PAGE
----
Shares of Boeing Co. experienced a drop on Monday following a recommendation by the Federal Aviation Administration (FAA) for further inspection of door plugs in certain aircraft models manufactured by the aerospace giant.
According to the FAA, operators of Boeing 737-900ER aircraft are advised to visually inspect mid-exit door plugs to ensure that the doors are securely fastened. This recommendation aims to enhance safety measures in place.
It is important to note that while the 737-900ER is not part of the new Max fleet, which faced grounding due to door-plug issues, it does share a similar door plug design, as highlighted by the FAA.
Boeing's stock, listed as BA, +1.61%, slumped by 1.8% during premarket trading. This decline puts the stock on track to break its three-day bounce following a two-month closing low on January 16.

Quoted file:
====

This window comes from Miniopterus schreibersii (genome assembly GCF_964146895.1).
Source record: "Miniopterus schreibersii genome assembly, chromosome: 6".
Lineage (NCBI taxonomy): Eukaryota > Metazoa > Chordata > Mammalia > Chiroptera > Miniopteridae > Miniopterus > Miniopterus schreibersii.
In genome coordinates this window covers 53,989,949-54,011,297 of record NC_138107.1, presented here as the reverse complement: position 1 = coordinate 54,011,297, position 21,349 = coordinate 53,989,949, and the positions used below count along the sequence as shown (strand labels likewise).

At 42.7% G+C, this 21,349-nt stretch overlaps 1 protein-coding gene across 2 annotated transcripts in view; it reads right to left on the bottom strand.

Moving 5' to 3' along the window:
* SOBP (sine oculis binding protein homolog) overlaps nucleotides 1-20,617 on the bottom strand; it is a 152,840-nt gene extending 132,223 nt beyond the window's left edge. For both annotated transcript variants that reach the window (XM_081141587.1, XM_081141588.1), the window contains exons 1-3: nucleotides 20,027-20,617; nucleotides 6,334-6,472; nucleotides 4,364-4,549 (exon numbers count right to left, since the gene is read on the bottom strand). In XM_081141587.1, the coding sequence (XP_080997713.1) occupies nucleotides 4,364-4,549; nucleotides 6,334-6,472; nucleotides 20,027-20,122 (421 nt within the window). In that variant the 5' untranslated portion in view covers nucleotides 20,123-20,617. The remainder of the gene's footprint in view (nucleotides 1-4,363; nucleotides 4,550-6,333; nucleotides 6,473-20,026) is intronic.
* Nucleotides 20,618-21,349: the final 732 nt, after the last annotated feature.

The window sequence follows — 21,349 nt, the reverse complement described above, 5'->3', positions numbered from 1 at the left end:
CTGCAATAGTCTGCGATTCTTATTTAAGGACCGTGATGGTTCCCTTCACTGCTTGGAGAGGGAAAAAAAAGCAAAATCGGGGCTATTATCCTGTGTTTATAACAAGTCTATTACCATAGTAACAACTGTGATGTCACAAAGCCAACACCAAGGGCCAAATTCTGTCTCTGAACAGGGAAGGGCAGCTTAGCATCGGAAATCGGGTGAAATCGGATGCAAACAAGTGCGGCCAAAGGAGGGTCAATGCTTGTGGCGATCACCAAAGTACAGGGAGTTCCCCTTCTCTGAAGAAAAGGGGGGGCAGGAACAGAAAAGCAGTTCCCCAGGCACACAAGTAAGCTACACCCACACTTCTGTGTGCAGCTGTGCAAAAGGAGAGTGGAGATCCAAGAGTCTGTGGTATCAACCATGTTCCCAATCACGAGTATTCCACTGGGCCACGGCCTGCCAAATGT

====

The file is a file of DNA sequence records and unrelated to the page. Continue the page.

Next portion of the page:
Also read: Boeing’s Stock Should Be Cautiously Monitored, Suggests Investment Manager
Although the stock experienced a 7.2% increase over the past three days until Friday, it has still suffered a significant decrease of 13.6% since a panel blowout occurred during flight on January 5. This blowout was caused by the loss of a mid-cabin door plug, which led to the grounding of the 737 Max 9 aircraft.
On January 11, the FAA initiated a formal investigation into Boeing's potential failure to conduct necessary safety tests. Subsequently, on January 17, the investigation expanded to include Boeing's manufacturing practices, specifically those related to subcontractor Spirit AeroSystems Holdings Inc., listed as SPR, -3.09%.
Over the past three months until Friday, Boeing's stock has experienced a rise of 19.4%, while shares of Spirit AeroSystems have surged by 27.2%. Additionally, the Dow Jones Industrial Average (DJIA) has witnessed a growth of 14.3%.